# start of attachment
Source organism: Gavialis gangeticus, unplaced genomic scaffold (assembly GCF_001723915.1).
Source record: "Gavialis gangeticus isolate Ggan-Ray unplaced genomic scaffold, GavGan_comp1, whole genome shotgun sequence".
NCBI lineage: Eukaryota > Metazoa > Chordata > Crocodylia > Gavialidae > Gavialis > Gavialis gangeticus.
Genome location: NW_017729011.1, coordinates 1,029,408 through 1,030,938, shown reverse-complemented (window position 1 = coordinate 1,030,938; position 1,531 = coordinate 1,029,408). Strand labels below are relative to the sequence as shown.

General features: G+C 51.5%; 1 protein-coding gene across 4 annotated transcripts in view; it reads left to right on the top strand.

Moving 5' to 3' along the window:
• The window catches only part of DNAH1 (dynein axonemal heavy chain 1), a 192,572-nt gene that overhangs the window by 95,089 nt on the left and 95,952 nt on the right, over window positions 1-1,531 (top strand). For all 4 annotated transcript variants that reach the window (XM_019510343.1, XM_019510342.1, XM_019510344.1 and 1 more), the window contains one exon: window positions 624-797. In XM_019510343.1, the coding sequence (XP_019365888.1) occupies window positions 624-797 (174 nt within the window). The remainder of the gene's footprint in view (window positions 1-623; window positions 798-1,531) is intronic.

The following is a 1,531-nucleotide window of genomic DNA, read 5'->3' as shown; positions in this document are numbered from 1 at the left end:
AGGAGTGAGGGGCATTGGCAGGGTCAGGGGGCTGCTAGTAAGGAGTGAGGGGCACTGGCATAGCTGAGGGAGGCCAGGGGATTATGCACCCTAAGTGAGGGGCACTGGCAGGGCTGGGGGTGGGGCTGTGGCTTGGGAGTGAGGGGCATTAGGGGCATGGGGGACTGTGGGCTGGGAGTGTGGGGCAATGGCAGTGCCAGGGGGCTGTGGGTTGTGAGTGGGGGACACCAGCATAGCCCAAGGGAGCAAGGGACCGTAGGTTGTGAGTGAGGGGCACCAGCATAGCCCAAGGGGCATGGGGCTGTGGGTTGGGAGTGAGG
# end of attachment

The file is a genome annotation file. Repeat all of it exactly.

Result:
Source organism: Gavialis gangeticus, unplaced genomic scaffold (assembly GCF_001723915.1).
Source record: "Gavialis gangeticus isolate Ggan-Ray unplaced genomic scaffold, GavGan_comp1, whole genome shotgun sequence".
NCBI lineage: Eukaryota > Metazoa > Chordata > Crocodylia > Gavialidae > Gavialis > Gavialis gangeticus.
Genome location: NW_017729011.1, coordinates 1,029,408 through 1,030,938, shown reverse-complemented (window position 1 = coordinate 1,030,938; position 1,531 = coordinate 1,029,408). Strand labels below are relative to the sequence as shown.

General features: G+C 51.5%; 1 protein-coding gene across 4 annotated transcripts in view; it reads left to right on the top strand.

Moving 5' to 3' along the window:
• The window catches only part of DNAH1 (dynein axonemal heavy chain 1), a 192,572-nt gene that overhangs the window by 95,089 nt on the left and 95,952 nt on the right, over window positions 1-1,531 (top strand). For all 4 annotated transcript variants that reach the window (XM_019510343.1, XM_019510342.1, XM_019510344.1 and 1 more), the window contains one exon: window positions 624-797. In XM_019510343.1, the coding sequence (XP_019365888.1) occupies window positions 624-797 (174 nt within the window). The remainder of the gene's footprint in view (window positions 1-623; window positions 798-1,531) is intronic.

The following is a 1,531-nucleotide window of genomic DNA, read 5'->3' as shown; positions in this document are numbered from 1 at the left end:
AGGAGTGAGGGGCATTGGCAGGGTCAGGGGGCTGCTAGTAAGGAGTGAGGGGCACTGGCATAGCTGAGGGAGGCCAGGGGATTATGCACCCTAAGTGAGGGGCACTGGCAGGGCTGGGGGTGGGGCTGTGGCTTGGGAGTGAGGGGCATTAGGGGCATGGGGGACTGTGGGCTGGGAGTGTGGGGCAATGGCAGTGCCAGGGGGCTGTGGGTTGTGAGTGGGGGACACCAGCATAGCCCAAGGGAGCAAGGGACCGTAGGTTGTGAGTGAGGGGCACCAGCATAGCCCAAGGGGCATGGGGCTGTGGGTTGGGAGTGAGG